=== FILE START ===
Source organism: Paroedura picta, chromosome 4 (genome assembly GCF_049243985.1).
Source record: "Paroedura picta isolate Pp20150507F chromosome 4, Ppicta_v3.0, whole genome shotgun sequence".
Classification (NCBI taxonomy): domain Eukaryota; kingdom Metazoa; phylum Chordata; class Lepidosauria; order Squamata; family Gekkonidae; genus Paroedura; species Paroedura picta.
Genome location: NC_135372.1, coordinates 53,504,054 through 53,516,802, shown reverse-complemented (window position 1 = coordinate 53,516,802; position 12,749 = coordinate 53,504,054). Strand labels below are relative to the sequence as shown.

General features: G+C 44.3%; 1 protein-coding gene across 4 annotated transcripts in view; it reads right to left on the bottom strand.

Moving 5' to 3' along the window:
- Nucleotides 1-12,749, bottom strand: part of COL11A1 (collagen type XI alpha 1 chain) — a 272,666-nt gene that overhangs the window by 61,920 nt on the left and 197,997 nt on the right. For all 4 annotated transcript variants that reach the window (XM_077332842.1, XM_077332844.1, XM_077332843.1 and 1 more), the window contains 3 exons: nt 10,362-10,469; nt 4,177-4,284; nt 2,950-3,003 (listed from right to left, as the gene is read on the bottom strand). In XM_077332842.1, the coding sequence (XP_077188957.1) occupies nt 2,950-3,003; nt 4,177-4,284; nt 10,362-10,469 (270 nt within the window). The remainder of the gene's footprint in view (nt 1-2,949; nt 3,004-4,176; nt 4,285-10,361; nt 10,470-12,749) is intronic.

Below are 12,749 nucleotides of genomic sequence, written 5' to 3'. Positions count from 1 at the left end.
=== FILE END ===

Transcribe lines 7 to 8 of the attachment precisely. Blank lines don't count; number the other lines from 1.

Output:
- Nucleotides 1-12,749, bottom strand: part of COL11A1 (collagen type XI alpha 1 chain) — a 272,666-nt gene that overhangs the window by 61,920 nt on the left and 197,997 nt on the right. For all 4 annotated transcript variants that reach the window (XM_077332842.1, XM_077332844.1, XM_077332843.1 and 1 more), the window contains 3 exons: nt 10,362-10,469; nt 4,177-4,284; nt 2,950-3,003 (listed from right to left, as the gene is read on the bottom strand). In XM_077332842.1, the coding sequence (XP_077188957.1) occupies nt 2,950-3,003; nt 4,177-4,284; nt 10,362-10,469 (270 nt within the window). The remainder of the gene's footprint in view (nt 1-2,949; nt 3,004-4,176; nt 4,285-10,361; nt 10,470-12,749) is intronic.

Below are 12,749 nucleotides of genomic sequence, written 5' to 3'. Positions count from 1 at the left end.